Be that as it may, the Deductive-Nomological model, as well as any attempt to tie causality to laws, faces a rather central conceptual difficulty: the problem of how to characterize the laws of nature. Most Humeans have come to adopt the Regularity View of Laws: laws of nature are regularities. Yet, they have a hurdle to jump: not all regularities are causal. Nor can all regularities be deemed laws of nature. The night always follows the day, but it is not caused by the day. And, though a regularity, it is not a law of nature that all coins in my pocket are euros. So, the Humeans have to draw a distinction between the good regularities (those that constitute the laws of nature) and the bad ones—that is, those that are, as Mill put it, "conjunctions in some sense accidental." Only the former can underpin causality and play a role in explanation. Among the many attempts to distinguish between laws and accidents, the most promising is what may be called the web of laws view. According to this, the regularities that constitute the laws of nature are those that are expressed by the axioms and theorems of an ideal deductive system of our knowledge of the world, which strikes the best balance between simplicity and strength. Whatever regularity is not part of this best system is merely accidental: it fails to be a genuine law of nature. The gist of this approach, which has been advocated by Mill, Frank Ramsey (1903–1930), and David Lewis (1941–2001), is that no regularity, taken in isolation, can be deemed a law of nature. The regularities that constitute laws of nature are determined in a kind of holistic fashion by being parts of a structure. But despite its many attractions, this view does not offer a purely objective account of laws of nature.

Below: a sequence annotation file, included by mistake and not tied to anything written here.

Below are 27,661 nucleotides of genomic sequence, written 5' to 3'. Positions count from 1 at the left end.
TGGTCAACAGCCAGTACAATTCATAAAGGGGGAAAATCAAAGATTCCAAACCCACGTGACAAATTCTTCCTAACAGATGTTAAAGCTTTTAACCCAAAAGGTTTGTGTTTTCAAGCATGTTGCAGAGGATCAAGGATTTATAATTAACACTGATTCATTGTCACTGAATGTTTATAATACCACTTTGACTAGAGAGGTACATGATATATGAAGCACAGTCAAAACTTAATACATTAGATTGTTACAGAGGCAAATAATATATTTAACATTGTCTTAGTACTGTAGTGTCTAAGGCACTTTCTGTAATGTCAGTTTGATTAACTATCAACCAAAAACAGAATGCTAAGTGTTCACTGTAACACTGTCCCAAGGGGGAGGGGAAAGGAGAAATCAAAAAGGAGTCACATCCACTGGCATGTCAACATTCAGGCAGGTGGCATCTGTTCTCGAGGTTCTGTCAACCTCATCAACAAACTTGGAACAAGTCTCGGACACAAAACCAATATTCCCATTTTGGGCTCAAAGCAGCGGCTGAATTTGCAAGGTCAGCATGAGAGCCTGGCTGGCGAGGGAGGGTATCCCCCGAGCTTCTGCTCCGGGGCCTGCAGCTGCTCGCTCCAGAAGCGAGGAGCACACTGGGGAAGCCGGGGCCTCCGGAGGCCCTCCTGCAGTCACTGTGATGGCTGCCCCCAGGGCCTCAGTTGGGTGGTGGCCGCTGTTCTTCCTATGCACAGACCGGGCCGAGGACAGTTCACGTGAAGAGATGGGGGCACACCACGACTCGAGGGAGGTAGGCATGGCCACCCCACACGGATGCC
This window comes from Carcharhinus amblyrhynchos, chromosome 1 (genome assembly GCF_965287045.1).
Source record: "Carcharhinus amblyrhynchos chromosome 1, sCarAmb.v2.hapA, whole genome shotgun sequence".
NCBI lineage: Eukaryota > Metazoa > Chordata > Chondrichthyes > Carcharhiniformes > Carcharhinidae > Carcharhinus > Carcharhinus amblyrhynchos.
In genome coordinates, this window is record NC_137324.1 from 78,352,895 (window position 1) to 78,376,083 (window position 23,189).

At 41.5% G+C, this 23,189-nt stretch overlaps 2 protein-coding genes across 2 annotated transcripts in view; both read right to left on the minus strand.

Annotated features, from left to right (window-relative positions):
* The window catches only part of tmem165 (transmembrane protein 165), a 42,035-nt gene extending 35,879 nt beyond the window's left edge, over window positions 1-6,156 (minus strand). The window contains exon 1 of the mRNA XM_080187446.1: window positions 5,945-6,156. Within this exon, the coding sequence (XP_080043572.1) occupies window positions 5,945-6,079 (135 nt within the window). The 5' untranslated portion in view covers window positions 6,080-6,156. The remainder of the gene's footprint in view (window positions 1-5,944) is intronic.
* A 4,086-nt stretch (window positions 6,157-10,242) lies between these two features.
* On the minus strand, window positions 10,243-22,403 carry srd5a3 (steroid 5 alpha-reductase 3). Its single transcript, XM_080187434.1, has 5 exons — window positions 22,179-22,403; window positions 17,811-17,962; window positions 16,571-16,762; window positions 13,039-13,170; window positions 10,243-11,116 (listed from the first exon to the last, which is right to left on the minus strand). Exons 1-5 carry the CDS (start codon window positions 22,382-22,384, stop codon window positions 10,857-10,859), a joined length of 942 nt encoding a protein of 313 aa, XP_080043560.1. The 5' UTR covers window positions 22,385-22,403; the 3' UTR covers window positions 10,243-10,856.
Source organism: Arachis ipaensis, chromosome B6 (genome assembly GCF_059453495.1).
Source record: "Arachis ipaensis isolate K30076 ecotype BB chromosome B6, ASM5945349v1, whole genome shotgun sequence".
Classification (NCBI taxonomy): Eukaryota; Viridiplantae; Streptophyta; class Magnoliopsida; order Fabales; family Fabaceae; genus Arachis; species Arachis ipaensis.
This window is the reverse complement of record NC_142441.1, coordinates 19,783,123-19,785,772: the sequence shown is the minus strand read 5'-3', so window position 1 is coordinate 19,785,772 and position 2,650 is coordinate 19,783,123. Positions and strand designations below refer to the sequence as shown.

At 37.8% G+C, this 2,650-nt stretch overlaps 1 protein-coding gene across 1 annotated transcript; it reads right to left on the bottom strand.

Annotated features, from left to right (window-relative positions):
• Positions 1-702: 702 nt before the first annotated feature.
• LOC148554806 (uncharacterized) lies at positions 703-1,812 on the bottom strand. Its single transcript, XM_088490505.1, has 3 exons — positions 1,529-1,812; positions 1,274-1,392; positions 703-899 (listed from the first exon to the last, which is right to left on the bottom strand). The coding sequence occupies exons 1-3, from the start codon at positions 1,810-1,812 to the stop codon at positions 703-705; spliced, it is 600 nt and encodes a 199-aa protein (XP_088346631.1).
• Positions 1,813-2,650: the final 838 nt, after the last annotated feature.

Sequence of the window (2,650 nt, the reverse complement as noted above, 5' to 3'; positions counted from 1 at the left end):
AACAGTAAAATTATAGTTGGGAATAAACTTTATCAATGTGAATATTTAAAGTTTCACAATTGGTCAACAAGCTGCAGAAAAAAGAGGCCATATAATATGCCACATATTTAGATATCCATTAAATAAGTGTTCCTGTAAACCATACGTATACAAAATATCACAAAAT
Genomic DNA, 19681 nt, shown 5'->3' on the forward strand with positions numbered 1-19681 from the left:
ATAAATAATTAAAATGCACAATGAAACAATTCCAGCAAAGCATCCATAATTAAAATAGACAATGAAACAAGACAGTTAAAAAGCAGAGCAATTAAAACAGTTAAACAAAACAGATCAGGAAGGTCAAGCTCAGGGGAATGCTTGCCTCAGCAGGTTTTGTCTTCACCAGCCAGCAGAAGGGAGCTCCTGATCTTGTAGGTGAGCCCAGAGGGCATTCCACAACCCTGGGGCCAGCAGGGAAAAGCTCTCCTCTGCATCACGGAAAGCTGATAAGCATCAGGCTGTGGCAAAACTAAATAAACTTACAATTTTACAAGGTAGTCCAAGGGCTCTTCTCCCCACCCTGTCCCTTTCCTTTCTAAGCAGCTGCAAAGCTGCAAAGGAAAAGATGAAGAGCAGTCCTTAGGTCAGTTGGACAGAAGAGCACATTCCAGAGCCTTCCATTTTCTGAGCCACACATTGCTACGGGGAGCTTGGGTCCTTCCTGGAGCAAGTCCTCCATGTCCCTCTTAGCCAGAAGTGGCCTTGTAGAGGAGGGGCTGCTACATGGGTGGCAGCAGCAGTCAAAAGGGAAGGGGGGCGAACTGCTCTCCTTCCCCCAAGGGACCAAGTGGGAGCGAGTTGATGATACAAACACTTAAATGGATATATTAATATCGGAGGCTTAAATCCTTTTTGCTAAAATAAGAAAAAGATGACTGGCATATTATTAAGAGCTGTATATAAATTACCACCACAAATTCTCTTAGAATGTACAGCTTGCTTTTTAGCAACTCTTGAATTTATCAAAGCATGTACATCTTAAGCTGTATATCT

A contrary view that has been defended by David Armstrong (b. 1926) is that lawhood cannot be reduced to regularity. Lawhood is said to be a certain necessitating relation among natural properties. An attraction of this view is that it makes clear how laws can cause anything to happen: they do so because they embody causal relations among properties. But the central concept of nomic necessitation is still not sufficiently clear.